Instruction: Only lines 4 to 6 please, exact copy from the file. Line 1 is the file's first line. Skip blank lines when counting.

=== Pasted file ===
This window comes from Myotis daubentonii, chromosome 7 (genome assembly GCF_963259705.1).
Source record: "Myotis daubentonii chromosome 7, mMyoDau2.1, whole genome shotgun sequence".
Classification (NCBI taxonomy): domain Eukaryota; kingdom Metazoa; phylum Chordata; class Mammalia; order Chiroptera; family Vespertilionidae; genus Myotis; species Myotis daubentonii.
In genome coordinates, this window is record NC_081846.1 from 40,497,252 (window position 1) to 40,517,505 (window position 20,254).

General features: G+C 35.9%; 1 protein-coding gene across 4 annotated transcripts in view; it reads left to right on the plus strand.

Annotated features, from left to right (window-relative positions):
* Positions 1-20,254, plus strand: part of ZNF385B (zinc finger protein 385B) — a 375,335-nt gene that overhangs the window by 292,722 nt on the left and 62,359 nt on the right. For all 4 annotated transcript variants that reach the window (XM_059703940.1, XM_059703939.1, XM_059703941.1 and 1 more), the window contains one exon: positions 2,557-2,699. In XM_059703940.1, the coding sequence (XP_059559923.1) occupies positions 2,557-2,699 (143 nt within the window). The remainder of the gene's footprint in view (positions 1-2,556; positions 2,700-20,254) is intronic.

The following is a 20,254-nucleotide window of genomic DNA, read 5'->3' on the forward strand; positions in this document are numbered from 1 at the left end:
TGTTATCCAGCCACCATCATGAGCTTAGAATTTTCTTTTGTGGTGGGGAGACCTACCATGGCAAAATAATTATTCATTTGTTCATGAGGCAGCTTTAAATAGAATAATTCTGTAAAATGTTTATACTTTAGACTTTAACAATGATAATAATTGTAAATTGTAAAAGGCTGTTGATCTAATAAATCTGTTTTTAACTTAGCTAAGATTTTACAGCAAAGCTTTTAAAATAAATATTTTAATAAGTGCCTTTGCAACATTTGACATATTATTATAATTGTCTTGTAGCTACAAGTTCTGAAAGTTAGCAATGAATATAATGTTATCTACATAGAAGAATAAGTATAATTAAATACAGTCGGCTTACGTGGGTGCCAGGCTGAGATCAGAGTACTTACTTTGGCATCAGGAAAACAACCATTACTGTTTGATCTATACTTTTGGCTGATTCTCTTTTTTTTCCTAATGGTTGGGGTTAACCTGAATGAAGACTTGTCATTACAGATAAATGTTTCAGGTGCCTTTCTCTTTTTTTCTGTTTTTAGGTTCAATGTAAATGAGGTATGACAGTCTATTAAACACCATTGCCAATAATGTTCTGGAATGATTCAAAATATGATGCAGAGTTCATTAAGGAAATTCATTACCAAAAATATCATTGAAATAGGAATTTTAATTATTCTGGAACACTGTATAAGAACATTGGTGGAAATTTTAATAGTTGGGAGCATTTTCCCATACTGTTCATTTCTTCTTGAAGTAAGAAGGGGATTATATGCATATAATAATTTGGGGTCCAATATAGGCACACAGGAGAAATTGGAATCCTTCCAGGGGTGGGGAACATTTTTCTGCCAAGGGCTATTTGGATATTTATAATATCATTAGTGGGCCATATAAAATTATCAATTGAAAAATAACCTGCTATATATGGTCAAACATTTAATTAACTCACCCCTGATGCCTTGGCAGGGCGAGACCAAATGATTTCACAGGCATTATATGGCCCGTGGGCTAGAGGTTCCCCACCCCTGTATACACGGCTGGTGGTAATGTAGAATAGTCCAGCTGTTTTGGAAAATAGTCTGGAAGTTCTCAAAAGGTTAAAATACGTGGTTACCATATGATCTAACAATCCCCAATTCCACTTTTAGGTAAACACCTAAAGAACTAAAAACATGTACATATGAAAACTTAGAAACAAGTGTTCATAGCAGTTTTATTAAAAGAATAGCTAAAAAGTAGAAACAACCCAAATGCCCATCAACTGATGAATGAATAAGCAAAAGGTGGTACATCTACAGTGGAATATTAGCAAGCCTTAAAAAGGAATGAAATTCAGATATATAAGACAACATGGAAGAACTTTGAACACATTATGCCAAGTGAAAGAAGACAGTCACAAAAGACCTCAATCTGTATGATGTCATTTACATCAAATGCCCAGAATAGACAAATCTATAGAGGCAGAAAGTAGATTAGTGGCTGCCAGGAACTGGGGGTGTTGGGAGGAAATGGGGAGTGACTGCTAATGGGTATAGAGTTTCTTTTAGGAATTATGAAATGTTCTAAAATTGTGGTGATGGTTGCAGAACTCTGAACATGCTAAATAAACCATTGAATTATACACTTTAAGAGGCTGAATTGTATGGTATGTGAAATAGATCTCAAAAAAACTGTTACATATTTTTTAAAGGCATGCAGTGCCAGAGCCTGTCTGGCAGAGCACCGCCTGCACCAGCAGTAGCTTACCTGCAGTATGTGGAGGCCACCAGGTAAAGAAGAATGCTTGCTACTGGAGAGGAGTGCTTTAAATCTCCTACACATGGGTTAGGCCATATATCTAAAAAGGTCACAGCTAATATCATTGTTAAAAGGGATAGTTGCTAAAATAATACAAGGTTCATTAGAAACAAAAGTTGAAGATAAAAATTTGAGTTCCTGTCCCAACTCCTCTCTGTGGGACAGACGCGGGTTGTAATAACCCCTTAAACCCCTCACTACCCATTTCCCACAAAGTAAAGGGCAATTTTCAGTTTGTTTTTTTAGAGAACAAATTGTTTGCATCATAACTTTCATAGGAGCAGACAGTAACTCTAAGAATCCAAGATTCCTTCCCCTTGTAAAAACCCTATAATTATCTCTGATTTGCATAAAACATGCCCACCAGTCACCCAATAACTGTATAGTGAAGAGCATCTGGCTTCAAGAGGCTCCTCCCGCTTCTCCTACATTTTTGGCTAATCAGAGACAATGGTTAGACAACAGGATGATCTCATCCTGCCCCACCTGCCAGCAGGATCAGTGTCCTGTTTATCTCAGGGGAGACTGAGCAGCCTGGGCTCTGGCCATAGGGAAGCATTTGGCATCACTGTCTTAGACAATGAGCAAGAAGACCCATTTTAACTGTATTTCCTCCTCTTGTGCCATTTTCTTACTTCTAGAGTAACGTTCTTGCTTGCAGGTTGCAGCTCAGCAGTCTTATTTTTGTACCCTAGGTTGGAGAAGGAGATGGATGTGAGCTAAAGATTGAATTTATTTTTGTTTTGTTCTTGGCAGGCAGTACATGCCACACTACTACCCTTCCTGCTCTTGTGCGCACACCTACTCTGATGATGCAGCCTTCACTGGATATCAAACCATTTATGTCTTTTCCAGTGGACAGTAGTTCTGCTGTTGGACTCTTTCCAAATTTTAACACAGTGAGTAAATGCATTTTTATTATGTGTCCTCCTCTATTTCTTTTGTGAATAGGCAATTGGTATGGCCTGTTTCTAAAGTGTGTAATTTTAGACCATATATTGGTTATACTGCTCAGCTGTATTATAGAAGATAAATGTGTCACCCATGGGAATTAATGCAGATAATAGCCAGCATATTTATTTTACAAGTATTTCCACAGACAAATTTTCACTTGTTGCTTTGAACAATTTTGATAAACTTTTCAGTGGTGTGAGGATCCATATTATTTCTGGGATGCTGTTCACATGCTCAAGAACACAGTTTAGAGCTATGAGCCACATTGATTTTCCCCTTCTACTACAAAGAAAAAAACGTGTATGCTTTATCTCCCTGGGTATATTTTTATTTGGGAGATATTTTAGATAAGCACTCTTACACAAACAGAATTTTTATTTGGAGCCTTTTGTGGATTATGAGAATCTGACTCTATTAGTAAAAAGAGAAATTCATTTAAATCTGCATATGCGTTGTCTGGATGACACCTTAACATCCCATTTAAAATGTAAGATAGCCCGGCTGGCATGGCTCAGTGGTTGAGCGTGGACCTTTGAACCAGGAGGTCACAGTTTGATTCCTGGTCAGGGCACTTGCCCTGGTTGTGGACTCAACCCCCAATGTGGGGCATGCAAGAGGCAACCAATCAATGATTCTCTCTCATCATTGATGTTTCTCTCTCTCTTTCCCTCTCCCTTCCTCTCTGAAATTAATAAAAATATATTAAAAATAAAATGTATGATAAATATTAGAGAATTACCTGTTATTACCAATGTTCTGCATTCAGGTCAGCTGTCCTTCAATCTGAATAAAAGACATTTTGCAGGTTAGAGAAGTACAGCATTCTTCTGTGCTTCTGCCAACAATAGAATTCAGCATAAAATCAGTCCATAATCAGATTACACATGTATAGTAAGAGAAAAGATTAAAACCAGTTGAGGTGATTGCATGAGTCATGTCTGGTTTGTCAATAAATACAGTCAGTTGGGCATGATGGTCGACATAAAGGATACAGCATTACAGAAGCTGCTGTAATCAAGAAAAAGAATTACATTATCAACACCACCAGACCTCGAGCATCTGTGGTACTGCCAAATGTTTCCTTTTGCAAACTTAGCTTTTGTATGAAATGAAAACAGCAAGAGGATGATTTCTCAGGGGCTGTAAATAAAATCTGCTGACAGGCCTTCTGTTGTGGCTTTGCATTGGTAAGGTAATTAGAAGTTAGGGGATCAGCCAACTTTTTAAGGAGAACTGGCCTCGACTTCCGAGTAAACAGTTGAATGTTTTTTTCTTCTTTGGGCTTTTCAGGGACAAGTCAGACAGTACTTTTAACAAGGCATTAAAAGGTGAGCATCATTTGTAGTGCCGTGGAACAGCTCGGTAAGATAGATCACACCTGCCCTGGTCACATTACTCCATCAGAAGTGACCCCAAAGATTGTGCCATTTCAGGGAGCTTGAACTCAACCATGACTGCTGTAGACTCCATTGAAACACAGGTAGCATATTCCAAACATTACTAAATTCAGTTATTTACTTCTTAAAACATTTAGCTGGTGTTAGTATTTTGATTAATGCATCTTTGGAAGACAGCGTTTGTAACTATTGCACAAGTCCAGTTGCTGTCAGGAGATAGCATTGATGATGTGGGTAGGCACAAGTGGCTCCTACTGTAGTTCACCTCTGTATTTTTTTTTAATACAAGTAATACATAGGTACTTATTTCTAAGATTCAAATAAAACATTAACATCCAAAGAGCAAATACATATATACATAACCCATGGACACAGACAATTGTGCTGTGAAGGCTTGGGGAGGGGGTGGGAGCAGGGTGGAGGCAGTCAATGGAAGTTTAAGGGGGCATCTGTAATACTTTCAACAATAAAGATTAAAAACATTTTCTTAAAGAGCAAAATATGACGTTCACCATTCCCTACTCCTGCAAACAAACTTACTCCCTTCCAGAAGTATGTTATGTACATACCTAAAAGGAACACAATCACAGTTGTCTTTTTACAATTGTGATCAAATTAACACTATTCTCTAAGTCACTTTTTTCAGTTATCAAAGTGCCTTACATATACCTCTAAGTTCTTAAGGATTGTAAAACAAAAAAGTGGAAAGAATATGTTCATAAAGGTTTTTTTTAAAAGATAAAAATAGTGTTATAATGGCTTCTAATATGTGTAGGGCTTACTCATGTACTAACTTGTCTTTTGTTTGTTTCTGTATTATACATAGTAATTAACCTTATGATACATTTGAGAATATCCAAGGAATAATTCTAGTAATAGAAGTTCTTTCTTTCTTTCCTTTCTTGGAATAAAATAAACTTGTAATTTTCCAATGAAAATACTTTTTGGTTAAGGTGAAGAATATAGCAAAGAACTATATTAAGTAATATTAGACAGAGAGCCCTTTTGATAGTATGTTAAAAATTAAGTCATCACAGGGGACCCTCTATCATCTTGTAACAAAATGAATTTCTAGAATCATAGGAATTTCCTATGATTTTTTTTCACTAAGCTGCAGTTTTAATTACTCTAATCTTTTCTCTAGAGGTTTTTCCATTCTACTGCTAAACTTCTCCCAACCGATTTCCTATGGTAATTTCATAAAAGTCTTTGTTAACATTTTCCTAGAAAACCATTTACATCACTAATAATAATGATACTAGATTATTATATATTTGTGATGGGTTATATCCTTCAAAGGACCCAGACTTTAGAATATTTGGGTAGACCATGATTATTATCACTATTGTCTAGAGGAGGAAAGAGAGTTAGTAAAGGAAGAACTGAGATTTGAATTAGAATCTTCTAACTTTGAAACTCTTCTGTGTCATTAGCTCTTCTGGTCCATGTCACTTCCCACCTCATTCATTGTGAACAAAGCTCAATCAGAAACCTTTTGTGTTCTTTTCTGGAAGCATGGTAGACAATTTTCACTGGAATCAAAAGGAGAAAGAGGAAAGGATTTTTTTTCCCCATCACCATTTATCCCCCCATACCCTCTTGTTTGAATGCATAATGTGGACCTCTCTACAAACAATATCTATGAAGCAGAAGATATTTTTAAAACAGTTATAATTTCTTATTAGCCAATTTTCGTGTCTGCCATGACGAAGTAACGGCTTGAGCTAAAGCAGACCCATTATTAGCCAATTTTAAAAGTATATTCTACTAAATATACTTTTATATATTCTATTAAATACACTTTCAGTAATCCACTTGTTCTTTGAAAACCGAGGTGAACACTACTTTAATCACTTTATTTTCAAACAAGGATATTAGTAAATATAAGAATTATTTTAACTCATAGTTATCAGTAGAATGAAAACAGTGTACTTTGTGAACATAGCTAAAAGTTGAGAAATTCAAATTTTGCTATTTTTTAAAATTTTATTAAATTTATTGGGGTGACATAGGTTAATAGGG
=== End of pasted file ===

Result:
In genome coordinates, this window is record NC_081846.1 from 40,497,252 (window position 1) to 40,517,505 (window position 20,254).

General features: G+C 35.9%; 1 protein-coding gene across 4 annotated transcripts in view; it reads left to right on the plus strand.

Annotated features, from left to right (window-relative positions):